Lucky for me, I had a bit more a competent IT friend, Rikki, who ripped me a fresh CD. It’s funny, too; she was a lot more like me then, I thought. We both started in theater and ended up getting into computers just because they are resourceful and we were both people who loved the convenience for record keeping. I think what got me into OSS, to begin with, was the idea that I never had to pay for it. I am a cheapskate. I can think of a good chunk of my IT experience that I learned by trying to get something for free. I learned how to torrent, how to not screw up your computer on harmful sites. Always a fun time!

KC: Your background sounds a lot like mine. Working in cybersecurity so far, which misconceptions do you think laypeople have about our field?

SSL: Honestly, I love that question because I feel like our field is represented in such a narrow context. There are so many different parts to this complex world: forensics, policy, legal, education, risk management, research, product security and the most famous blue team and red team stuff. The hardest thing to do now is piece these fields together; to bridge gaps and deal with problems holistically rather than getting caught up in the nuance.

The stereotypical antisocial hacker is exactly the opposite of what we need now. We need people who can communicate highly technical topics to audiences and express risks in a relatable way. I think this is especially important in this era where the internet has become a life-saving miracle and a new wellspring of social malaise. I think that’s really my goal in information security.  Yeah, I have all the fancy tech projects which I love, but I know I will only make a difference when I can teach people to handle the nuance of an information-rich age.

KC: Do you ever get annoyed by how “hackers” are portrayed in fiction?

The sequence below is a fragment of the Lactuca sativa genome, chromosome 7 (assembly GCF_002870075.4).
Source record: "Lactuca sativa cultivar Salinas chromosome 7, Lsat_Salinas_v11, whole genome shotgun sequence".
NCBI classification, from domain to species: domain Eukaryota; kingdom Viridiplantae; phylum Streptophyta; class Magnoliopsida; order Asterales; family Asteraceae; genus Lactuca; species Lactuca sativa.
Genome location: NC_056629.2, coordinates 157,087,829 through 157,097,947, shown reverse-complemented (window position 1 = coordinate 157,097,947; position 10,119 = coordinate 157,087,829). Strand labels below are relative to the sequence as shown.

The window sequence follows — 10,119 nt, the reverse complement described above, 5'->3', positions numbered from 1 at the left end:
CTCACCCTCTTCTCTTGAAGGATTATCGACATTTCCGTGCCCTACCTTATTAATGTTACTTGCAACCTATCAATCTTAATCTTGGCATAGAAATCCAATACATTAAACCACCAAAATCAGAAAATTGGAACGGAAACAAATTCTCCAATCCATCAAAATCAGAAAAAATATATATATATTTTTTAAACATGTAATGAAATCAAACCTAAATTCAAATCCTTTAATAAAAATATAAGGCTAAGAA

SSL: Yeah, I want to see more cyber stalkers and phishers than hackers. I think that would also give us a bit more of a realistic take on cybersecurity in this era of information excess.

Even if they really need to portray a “technical” hacker in real life, it’s 90% research, 10% execution. The media doesn’t like the research part, but they could easily represent our work the same way they represent medical work in House or Bones.

I think a lot of shows also fall for the “if it’s more complicated and technical sounding, then it’s more hacker-y.” I have to laugh at that sometimes. I watch a lot of animated shows, and it has been funny to see people really try to make something sound tech-y but fail. A great example, “I had to break through 27 layers of encryption to access this device,” which makes no sense at all but sounds cool to the layperson. Or, “if we increase power in one node, it can reduce the power in the other nodes,” which sounds kind of basic but also seems like a genuine way to impact the availability of a shared power/resource system.

I do think these representations, as silly as they are, can greatly impact our field and how it interacts with the world at large.

KC: I’ve learned a lot from you so far. Is there anything else that you’d like to add before we go?

SSL: I think if I could give one piece of advice to new cybersecurity folks, I would tell them all to volunteer at conferences and talk to the attendees. You will learn a lot just by talking to people in the field. Oh, and of course, don’t discount soft skills and the fundamentals.

 

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Editor’s Note: The opinions expressed in this guest author article are solely those of the contributor, and do not necessarily reflect those of Tripwire, Inc.